Friday, October 7, 2011

Romney's vacuous foreign policy

Mitt Romney's interview with Judy Woodruff on the NewsHour tonight revealed someone who hasn't thought much about foreign policy and is content to repeat platitudes and, worse, nonsense. The U.S. shouldn't let any country 'balance' against it, he said. This is a dumb statement for a bunch of reasons, one being that the statement raises a non-existent problem because there hasn't been much (or any) traditional 'hard' balancing against the U.S. He said he would "listen" to the generals. What President wouldn't? He said the defense budget should consume roughly 20 percent of the federal budget or roughly 4 percent of GDP. Regardless of what's happening in the world? After the wind-down of the Afghanistan and Iraq involvements it is hard to see why this level of defense spending would be required; but in any event, defense spending should respond to conditions, not be set at an arbitrary figure. He said the U.S. should never "publicly" disagree with its allies, specifically Israel. Why not? He said Israel had never found itself in a more "fragile" setting than it does now. Come on. And then there was the usual stuff about the U.S.'s unique and special responsibility to ensure peace and prosperity in the world, blah blah. There are interesting foreign policy questions involving immigration, trade, economic relations e.g. with China (see under currency wars), U.S. policy in Latin America, attitudes toward the new regimes in the Arab world, and none of this came up in the interview. Instead he painted an outdated, vacuous picture of a "threatened" U.S. that must continue to spend huge sums on defense for no compelling reason. No wonder no one is excited about his candidacy.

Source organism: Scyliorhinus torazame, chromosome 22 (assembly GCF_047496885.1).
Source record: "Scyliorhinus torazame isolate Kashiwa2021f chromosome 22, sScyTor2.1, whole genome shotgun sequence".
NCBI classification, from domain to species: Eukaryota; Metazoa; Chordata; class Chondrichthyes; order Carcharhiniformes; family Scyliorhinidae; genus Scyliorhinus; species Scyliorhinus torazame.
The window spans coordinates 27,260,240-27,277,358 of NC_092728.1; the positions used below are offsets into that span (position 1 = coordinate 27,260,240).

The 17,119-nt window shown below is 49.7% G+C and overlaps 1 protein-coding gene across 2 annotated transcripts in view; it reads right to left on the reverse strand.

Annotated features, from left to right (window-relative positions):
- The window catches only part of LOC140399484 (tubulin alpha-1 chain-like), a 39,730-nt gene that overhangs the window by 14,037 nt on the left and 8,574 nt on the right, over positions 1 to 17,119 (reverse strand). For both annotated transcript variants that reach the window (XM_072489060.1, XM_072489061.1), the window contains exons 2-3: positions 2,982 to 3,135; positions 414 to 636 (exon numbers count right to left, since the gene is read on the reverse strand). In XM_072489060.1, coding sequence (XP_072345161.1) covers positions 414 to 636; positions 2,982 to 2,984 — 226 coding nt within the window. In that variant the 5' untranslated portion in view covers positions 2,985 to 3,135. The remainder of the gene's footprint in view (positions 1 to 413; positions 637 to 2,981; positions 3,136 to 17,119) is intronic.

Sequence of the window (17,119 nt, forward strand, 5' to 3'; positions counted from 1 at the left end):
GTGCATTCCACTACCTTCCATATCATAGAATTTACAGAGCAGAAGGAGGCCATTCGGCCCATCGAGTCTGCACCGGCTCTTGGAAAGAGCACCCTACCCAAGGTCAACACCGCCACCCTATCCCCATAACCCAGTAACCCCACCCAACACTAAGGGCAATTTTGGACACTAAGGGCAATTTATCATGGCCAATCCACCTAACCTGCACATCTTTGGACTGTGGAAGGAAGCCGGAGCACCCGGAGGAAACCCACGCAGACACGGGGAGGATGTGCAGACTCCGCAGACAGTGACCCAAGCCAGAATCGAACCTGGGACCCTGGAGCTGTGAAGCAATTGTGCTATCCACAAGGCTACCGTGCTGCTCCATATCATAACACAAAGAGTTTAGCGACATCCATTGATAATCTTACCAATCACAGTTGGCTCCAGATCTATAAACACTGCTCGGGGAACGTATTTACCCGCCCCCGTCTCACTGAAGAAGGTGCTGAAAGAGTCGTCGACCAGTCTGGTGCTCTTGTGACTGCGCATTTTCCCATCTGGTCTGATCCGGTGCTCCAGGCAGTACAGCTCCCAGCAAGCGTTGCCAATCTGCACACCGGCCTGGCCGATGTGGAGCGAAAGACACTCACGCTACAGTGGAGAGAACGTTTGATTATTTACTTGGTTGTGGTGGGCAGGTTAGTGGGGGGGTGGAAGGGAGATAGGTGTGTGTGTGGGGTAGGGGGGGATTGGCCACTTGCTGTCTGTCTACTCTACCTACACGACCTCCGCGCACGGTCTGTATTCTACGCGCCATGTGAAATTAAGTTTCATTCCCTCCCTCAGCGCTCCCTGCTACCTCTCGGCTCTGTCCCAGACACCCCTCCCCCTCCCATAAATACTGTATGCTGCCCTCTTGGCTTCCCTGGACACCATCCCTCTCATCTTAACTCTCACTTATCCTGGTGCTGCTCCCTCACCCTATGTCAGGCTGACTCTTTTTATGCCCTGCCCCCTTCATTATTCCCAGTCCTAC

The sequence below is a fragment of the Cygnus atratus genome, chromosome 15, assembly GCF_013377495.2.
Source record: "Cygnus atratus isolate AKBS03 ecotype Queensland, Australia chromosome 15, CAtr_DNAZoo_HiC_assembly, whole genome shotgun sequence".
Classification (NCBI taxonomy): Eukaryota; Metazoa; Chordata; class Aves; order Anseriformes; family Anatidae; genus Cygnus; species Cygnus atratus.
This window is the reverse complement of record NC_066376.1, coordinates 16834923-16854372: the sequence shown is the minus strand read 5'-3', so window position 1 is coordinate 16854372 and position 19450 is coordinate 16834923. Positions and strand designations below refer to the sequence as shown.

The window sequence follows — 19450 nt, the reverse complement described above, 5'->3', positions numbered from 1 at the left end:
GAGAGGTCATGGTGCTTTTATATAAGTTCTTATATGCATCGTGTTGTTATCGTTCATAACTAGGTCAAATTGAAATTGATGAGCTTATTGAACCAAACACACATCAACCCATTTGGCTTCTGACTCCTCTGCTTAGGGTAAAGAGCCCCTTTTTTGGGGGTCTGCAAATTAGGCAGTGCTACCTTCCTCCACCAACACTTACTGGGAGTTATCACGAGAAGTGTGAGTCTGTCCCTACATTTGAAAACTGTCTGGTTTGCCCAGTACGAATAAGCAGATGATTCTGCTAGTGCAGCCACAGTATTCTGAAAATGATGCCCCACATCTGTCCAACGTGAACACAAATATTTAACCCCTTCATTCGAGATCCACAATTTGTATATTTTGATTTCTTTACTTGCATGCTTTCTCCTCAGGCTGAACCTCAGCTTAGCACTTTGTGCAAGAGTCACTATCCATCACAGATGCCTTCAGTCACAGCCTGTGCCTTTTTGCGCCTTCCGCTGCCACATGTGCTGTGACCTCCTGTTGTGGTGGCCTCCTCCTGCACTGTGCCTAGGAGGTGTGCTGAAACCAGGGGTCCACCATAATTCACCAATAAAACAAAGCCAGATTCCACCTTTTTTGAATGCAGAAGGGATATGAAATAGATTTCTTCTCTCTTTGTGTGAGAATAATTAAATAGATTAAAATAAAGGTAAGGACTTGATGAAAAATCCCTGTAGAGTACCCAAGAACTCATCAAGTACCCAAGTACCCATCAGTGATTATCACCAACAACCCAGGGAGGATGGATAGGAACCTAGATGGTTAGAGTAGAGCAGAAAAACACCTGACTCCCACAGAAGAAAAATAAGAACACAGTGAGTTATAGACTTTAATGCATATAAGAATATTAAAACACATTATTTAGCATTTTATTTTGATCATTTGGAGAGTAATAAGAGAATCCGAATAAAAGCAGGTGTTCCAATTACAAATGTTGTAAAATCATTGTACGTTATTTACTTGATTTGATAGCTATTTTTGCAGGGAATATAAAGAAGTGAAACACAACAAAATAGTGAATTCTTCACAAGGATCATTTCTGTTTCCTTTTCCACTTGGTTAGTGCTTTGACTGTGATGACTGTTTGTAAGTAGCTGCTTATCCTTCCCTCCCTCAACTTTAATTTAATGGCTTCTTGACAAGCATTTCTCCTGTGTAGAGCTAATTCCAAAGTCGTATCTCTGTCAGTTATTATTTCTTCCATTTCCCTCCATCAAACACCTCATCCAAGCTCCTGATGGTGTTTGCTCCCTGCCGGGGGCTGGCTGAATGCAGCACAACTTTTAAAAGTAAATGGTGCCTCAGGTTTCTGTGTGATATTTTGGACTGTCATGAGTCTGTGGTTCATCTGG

Update: A dissection of his speech at The Citadel, here.

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